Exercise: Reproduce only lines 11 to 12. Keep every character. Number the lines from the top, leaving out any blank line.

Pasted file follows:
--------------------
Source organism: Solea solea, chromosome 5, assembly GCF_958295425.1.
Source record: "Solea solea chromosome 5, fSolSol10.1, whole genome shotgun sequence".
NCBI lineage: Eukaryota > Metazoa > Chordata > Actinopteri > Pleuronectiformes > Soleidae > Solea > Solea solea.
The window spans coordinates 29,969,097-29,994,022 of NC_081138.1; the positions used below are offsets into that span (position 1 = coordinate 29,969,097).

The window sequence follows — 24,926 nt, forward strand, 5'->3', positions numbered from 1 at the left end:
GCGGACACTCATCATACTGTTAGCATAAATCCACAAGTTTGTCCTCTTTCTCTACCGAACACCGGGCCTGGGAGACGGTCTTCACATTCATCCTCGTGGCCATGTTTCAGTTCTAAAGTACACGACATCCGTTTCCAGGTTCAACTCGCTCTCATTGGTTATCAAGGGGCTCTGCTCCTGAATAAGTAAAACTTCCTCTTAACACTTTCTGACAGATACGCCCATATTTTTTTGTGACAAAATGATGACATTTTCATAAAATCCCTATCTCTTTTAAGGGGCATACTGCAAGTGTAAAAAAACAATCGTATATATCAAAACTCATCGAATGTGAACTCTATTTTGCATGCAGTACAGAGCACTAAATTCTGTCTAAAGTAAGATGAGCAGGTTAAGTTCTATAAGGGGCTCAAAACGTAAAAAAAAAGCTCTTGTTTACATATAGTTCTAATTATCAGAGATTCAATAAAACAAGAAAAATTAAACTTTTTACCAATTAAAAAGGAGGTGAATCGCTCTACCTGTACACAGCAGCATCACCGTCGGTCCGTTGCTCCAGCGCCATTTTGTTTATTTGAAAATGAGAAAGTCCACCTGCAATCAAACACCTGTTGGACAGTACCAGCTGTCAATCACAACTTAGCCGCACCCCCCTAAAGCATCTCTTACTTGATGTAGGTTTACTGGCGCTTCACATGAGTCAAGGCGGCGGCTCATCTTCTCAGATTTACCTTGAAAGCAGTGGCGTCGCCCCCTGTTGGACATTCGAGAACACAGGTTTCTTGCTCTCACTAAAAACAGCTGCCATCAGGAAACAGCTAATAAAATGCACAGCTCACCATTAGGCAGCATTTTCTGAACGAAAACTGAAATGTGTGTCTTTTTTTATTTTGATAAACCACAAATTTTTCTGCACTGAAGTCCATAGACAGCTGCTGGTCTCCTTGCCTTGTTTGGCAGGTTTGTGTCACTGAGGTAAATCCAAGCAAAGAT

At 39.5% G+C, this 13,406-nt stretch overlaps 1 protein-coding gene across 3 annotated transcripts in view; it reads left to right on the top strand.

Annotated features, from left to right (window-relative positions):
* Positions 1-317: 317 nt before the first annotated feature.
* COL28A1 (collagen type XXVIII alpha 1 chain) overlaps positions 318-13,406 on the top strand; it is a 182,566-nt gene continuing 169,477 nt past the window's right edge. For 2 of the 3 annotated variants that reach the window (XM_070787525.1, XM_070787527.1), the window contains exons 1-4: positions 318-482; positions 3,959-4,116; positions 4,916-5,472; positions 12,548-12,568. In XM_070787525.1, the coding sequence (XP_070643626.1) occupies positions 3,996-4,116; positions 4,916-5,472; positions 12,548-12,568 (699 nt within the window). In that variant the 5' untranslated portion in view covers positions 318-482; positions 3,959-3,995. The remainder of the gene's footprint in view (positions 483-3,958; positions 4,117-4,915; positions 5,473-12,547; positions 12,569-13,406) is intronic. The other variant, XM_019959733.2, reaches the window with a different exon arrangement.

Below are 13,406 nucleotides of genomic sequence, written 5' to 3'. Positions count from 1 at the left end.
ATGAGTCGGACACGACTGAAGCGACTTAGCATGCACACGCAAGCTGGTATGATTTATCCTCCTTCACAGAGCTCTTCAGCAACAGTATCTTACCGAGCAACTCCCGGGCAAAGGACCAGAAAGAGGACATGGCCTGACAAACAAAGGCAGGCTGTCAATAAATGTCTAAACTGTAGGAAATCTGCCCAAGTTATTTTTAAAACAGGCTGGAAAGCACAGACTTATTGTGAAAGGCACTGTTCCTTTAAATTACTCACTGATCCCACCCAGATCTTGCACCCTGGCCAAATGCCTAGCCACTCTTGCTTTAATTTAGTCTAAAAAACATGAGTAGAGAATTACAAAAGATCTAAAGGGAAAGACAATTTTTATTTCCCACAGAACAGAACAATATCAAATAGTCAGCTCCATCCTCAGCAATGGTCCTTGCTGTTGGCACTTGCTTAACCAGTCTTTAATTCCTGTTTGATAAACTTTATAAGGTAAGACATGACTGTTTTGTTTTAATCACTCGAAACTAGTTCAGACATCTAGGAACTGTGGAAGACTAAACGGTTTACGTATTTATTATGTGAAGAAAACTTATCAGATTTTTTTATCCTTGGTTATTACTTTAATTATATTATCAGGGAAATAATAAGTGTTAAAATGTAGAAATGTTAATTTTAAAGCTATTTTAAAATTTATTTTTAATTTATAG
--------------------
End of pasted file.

Below are 13,406 nucleotides of genomic sequence, written 5' to 3'. Positions count from 1 at the left end.
ATGAGTCGGACACGACTGAAGCGACTTAGCATGCACACGCAAGCTGGTATGATTTATCCTCCTTCACAGAGCTCTTCAGCAACAGTATCTTACCGAGCAACTCCCGGGCAAAGGACCAGAAAGAGGACATGGCCTGACAAACAAAGGCAGGCTGTCAATAAATGTCTAAACTGTAGGAAATCTGCCCAAGTTATTTTTAAAACAGGCTGGAAAGCACAGACTTATTGTGAAAGGCACTGTTCCTTTAAATTACTCACTGATCCCACCCAGATCTTGCACCCTGGCCAAATGCCTAGCCACTCTTGCTTTAATTTAGTCTAAAAAACATGAGTAGAGAATTACAAAAGATCTAAAGGGAAAGACAATTTTTATTTCCCACAGAACAGAACAATATCAAATAGTCAGCTCCATCCTCAGCAATGGTCCTTGCTGTTGGCACTTGCTTAACCAGTCTTTAATTCCTGTTTGATAAACTTTATAAGGTAAGACATGACTGTTTTGTTTTAATCACTCGAAACTAGTTCAGACATCTAGGAACTGTGGAAGACTAAACGGTTTACGTATTTATTATGTGAAGAAAACTTATCAGATTTTTTTATCCTTGGTTATTACTTTAATTATATTATCAGGGAAATAATAAGTGTTAAAATGTAGAAATGTTAATTTTAAAGCTATTTTAAAATTTATTTTTAATTTATAG